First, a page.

Human trafficking: a crime against humanity

Human trafficking: a crime against humanity People are pictured displaying signs in Los Angeles during the ‘Walk 4 Freedom’ in advance of National Human Trafficking Awareness Day. Photo: OSV News
Human trafficking: a crime against humanity

Dear Editor, I was deeply moved by the recent article discussing the escalating issue of human trafficking and the call for increased parish involvement in combating this grave injustice. Cardinal Vincent Nichols’ stark observation that “things are getting worse” underlines the urgent need for action within our communities [The Irish Catholic – July 4, 2024].

The Senior Leadership Summit on combatting human trafficking, held at UCC in Cork, highlighted the critical role that each of us, particularly our parishes, must play in addressing this heinous crime. The presence of high-ranking officials from the USA, UK and Ireland, along with influential religious leaders and advocates, underscores the global and local dimensions of this issue.

It is alarming to hear that victims of trafficking are “hidden in plain sight,” as Minister for Justice Helen McEntee noted. This reality demands that our parishes become more vigilant and proactive. Human trafficking is not just an issue of forced prostitution but extends to various forms of exploitation, including agriculture, domestic service, and other industries, as Sr Liz Murphy aptly pointed out.

Our parishes must become sanctuaries of awareness and action. By educating ourselves about the signs of trafficking and the resources available for victims, we can become powerful advocates for those who are often voiceless. Practical steps, such as attending training sessions on identifying trafficking indicators, distributing informative materials and establishing support networks, are essential.

Moreover, we must embody the Christian call to uphold human dignity in every aspect of our parish life. This includes being the “eyes and ears—and the voice” for the vulnerable in our communities, as the bishops urged. Prayer, while powerful, must be coupled with concrete actions. Reporting suspicious activities, supporting local anti-trafficking initiatives and providing aid to survivors are ways we can translate our faith into impactful deeds.

Human trafficking is indeed a crime against humanity, and it is a moral imperative for us, as Catholics, to respond with compassion and determination. Let us heed the bishops’ call to action and work collectively to end this modern-day slavery.

Yours etc.,

Sarah Doherty

Dundrum, Dublin 16


Pilgrimages as fulfilling spiritual transformations

Dear Editor, I found your article on the rising popularity of the Camino de Santiago pilgrimage, as reported by National Geographic, to be very interesting [The Irish Catholic – July 4, 2024]. It is fascinating to see how these ancient spiritual paths are being utilised by people for various reasons, particularly fitness and health.

However, I believe it is essential to emphasise that many individuals discover and deepen their faith while on pilgrimage. The spiritual healing that these journeys offer is profound and transformative. Pilgrimages have long been a means for believers to seek physical healing, as well as spiritual renewal, through the intercession of saints and the grace of God.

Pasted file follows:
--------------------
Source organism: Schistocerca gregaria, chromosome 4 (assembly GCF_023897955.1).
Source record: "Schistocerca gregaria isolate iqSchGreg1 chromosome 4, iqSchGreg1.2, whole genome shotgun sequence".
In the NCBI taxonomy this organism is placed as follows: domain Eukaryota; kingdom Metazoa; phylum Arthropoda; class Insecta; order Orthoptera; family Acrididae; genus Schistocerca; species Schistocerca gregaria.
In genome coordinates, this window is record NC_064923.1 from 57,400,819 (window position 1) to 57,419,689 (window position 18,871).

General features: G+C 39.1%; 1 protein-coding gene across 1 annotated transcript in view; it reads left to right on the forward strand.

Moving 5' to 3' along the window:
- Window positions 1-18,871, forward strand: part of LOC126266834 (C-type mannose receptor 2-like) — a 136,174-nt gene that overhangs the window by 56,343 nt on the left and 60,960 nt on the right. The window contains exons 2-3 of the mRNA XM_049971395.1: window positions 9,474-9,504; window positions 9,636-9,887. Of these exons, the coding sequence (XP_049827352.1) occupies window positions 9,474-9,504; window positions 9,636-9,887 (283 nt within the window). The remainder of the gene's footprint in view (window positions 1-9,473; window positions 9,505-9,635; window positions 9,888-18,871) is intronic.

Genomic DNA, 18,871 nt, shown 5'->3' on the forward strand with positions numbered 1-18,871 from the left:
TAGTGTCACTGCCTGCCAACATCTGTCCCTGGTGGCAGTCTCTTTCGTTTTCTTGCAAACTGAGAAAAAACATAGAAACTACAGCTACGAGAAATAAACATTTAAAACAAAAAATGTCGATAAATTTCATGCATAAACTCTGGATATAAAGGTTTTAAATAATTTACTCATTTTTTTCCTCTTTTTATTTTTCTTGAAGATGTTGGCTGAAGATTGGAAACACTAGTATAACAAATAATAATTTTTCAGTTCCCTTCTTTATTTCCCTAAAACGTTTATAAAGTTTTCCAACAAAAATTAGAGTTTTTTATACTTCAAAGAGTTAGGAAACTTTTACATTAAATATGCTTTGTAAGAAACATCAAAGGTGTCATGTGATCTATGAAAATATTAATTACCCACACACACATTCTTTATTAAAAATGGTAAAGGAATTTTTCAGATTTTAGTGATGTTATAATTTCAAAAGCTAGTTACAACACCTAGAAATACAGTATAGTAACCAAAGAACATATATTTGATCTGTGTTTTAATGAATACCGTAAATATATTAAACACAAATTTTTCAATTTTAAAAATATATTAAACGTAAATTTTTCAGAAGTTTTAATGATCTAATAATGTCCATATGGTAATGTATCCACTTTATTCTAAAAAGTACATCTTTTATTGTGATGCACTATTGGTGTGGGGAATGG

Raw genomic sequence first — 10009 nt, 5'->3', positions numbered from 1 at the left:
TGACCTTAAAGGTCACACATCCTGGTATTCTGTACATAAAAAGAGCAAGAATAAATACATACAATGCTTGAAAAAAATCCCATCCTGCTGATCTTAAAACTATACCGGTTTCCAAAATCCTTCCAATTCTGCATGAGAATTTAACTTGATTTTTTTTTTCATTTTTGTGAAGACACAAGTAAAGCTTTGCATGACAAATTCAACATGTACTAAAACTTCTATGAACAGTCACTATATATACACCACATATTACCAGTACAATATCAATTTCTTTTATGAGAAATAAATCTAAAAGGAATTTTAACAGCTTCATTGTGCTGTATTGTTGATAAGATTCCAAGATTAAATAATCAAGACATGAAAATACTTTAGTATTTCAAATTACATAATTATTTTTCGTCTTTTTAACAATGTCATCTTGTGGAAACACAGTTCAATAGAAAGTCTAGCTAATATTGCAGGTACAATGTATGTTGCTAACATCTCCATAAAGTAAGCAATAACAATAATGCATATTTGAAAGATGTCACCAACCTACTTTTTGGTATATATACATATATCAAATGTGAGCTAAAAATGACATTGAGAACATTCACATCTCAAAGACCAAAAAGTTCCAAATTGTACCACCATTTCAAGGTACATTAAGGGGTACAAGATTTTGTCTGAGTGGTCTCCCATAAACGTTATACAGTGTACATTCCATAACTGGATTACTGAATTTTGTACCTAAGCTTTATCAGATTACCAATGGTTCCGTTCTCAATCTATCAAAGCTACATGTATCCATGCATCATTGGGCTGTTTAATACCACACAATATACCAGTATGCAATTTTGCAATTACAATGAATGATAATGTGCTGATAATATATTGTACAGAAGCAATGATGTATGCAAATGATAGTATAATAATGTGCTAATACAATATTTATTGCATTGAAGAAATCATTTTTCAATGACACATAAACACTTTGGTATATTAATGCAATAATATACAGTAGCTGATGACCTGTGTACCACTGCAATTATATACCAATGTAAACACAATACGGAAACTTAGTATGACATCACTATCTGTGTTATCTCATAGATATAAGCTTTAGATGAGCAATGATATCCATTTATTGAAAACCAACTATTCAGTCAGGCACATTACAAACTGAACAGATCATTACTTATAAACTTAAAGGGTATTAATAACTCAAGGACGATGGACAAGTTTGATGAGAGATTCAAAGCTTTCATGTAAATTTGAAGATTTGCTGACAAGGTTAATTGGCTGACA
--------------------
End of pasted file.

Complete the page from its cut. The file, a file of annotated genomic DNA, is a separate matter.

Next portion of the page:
Dr Louise Nugent’s insights into the historical motivations for pilgrimages, such as belief in the power of saints, atonement for sins, and indulgences, highlight the deep spiritual roots of these journeys. Even today, countless pilgrims embark on these paths with the hope of experiencing spiritual growth and healing. While some may start their journey for fitness or adventure, many find that the act of walking these sacred paths opens their hearts to deeper spiritual experiences.

The Camino de Santiago, in particular, has a long tradition of leading people to profound personal and spiritual revelations. The physical challenges of the pilgrimage often mirror the inner journey of the soul, allowing pilgrims to confront and reflect on their lives in meaningful ways. As Kimberly Davis mentioned, the pilgrimage provides a “bubble of peace”, which can be a fertile ground for spiritual awakening.

Moreover, the communal aspect of pilgrimage, where individuals from diverse backgrounds walk together, often fosters a sense of shared humanity and divine presence. This can lead to unexpected encounters with faith, as people support and connect with one another along the way.

While the contemporary trend of using pilgrimages for fitness is indeed interesting, it is crucial to recognise the enduring spiritual significance of these journeys. Pilgrimages can be a powerful means of encountering God, finding inner peace and experiencing profound healing. Encouraging people to explore these paths with an open heart can lead to unexpected and deeply fulfilling spiritual transformations.

Yours etc.,

Phil Moynihan
Blanchardstown, Dublin


Synodality and future decisions…

Dear Editor, The Irish Bishops have delivered to Rome their excellent report on the Irish synodality programme. This will be an important document for the Synod to be held in October at Rome.

Fr Gerry O’Hanlon [The Irish Catholic– July 4, 2024] has pointed out that “Synodality will not survive without decisions”. Referring to the involvement of the laity in the Church he points out that “co-responsibility is only going to be possible when the unique authority given to the parish priest in Canon Law is balanced with a definition of the authority of the laity”.

To date, synodality has been a process of Catholics speaking freely and listening with respect to each other and who are now looking forward to hearing what decisions will be made for the future.

Yours etc.,

Daithi O’Muirneachain

Drumcondra, Dublin 9